After a federal judge admonished the State of Illinois in 2017 for failing to meet the requirements of a 2011 consent decree requiring more community-based services for the intellectually and developmentally disabled (I/DD) community, Governor J.B. Pritzker has proposed a $122 million increase in the state budget as a welcome but long-awaited response to addressing the problematic issues posed by the decree. Illinois also expects $7.5 billion from the federal government for pandemic relief. It is expected that Illinois will allocate some of these funds to address the remaining shortfalls under the consent decree.
A lawsuit was filed on July 28, 2005, in the United States District Court for the Northern District of Illinois for the case that would become known as Ligas v. Hamos (05-cv-04331 N.D. Ill.). This litigation was filed by nine persons with developmental disabilities living in private, state-funded Intermediate Care Facilities for Persons with Developmental Disabilities (ICFs/DD). The defendants were the Illinois Department of Healthcare and Family Services, the Illinois Department of Human Services, and the Illinois Department of Public Health
These nine individuals alleged that they were eligible for long term care through state-administered Medicaid Services but were forced to reside in large congregate care institutions rather than community-based facilities as a condition of receiving care in violation of the Americans with Disabilities Act, the Medicaid Act, the Rehabilitation Act, and 42 U.S.C. § 1983.
On June 15, 2011, a consent decree was approved dictating that Illinois lacked services for the intellectually and developmentally disabled community and needed more neighborhood group homes of eight residents or fewer. Currently, the system serves 28,000 people with 18,000 more on a waiting list for services. For the six years following the consent decree, any of the approximately 6,000 ICF-DD residents who desired placement in the community would be permitted to transition to the most integrated community-based setting appropriate for their individual needs.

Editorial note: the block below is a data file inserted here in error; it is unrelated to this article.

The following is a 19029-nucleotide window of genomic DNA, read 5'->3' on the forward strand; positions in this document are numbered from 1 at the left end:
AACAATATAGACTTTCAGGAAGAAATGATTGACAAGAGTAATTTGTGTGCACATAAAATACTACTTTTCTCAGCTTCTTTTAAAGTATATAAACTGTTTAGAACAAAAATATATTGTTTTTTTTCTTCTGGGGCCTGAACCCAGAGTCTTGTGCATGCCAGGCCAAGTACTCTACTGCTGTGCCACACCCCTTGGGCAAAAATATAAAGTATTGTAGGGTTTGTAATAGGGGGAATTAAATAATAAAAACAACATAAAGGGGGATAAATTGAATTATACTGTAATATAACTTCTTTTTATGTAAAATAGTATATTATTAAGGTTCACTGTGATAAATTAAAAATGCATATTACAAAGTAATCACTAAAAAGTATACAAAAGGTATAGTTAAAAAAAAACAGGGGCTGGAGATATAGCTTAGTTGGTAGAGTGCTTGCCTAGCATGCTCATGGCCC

Finally, ten years later, Illinois is making some attempt to meet the requirements set forth by the consent decree. However, while Governor Pritzker’s proposal and the new federal pandemic aid are reasons for optimism, a study by the Illinois Department of Human Services determined that such an attempt at compliance would cost $329 million in 2021 alone, primarily to increase workers’ salaries. Currently, turnover statewide sits at 53% and substantially contributes to increased instability and uncertainty within the system that serves the I/DD community.
Fortunately, between the existing pandemic-related relief in the federal Medicaid match and the relief provided to the intellectually and developmentally disabled in the relief package, the usual rate of $51 in federal spending for every $100 spent by Illinois has been boosted to $67 for most of the fiscal year that began on July 1.
Advocates for the I/DD community continue to persevere for more funding. Because Congress has yet to set rules and guidelines for spending the allocated federal funds, many state-funded groups, including those serving the intellectually and developmentally disabled community, are optimistic about the availability of these funds to address past and current issues. How the State of Illinois responds remains to be seen.
Rubin Law is a unique organization with a solitary purpose. We are a law firm solely dedicated to improving the lives of children and adults who suffer from intellectual disabilities, developmental disabilities, and mental illnesses. Rubin Law is the only law firm in Illinois that limits its practice to providing legal services and future planning for adults and children with special needs. We offer patience, compassion, and a special understanding to those with disabilities and those who care for them. For more information, email us at firstname.lastname@example.org or call 866-TO-RUBIN.